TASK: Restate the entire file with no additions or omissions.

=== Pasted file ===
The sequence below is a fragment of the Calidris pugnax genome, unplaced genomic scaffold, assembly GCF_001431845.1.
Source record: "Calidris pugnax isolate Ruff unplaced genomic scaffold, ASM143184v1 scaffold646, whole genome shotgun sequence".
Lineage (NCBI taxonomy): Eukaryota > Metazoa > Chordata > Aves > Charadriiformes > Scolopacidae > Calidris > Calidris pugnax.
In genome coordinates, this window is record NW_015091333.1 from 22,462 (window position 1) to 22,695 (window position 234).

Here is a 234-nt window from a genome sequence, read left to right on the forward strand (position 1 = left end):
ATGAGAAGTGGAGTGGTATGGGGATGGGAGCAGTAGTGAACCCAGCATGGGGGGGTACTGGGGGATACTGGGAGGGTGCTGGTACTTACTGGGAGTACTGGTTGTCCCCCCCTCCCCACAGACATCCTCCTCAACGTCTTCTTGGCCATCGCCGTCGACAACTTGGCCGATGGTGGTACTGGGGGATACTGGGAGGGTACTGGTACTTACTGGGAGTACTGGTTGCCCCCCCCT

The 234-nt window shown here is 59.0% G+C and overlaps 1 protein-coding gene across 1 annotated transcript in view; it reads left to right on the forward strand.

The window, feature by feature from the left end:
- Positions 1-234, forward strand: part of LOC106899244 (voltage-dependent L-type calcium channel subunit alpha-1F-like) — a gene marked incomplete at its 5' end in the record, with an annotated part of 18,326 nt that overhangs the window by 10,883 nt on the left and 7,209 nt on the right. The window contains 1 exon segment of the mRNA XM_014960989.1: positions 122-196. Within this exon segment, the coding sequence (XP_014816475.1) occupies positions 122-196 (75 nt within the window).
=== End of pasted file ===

The sequence below is a fragment of the Calidris pugnax genome, unplaced genomic scaffold, assembly GCF_001431845.1.
Source record: "Calidris pugnax isolate Ruff unplaced genomic scaffold, ASM143184v1 scaffold646, whole genome shotgun sequence".
Lineage (NCBI taxonomy): Eukaryota > Metazoa > Chordata > Aves > Charadriiformes > Scolopacidae > Calidris > Calidris pugnax.
In genome coordinates, this window is record NW_015091333.1 from 22,462 (window position 1) to 22,695 (window position 234).

Here is a 234-nt window from a genome sequence, read left to right on the forward strand (position 1 = left end):
ATGAGAAGTGGAGTGGTATGGGGATGGGAGCAGTAGTGAACCCAGCATGGGGGGGTACTGGGGGATACTGGGAGGGTGCTGGTACTTACTGGGAGTACTGGTTGTCCCCCCCTCCCCACAGACATCCTCCTCAACGTCTTCTTGGCCATCGCCGTCGACAACTTGGCCGATGGTGGTACTGGGGGATACTGGGAGGGTACTGGTACTTACTGGGAGTACTGGTTGCCCCCCCCT

The 234-nt window shown here is 59.0% G+C and overlaps 1 protein-coding gene across 1 annotated transcript in view; it reads left to right on the forward strand.

The window, feature by feature from the left end:
- Positions 1-234, forward strand: part of LOC106899244 (voltage-dependent L-type calcium channel subunit alpha-1F-like) — a gene marked incomplete at its 5' end in the record, with an annotated part of 18,326 nt that overhangs the window by 10,883 nt on the left and 7,209 nt on the right. The window contains 1 exon segment of the mRNA XM_014960989.1: positions 122-196. Within this exon segment, the coding sequence (XP_014816475.1) occupies positions 122-196 (75 nt within the window).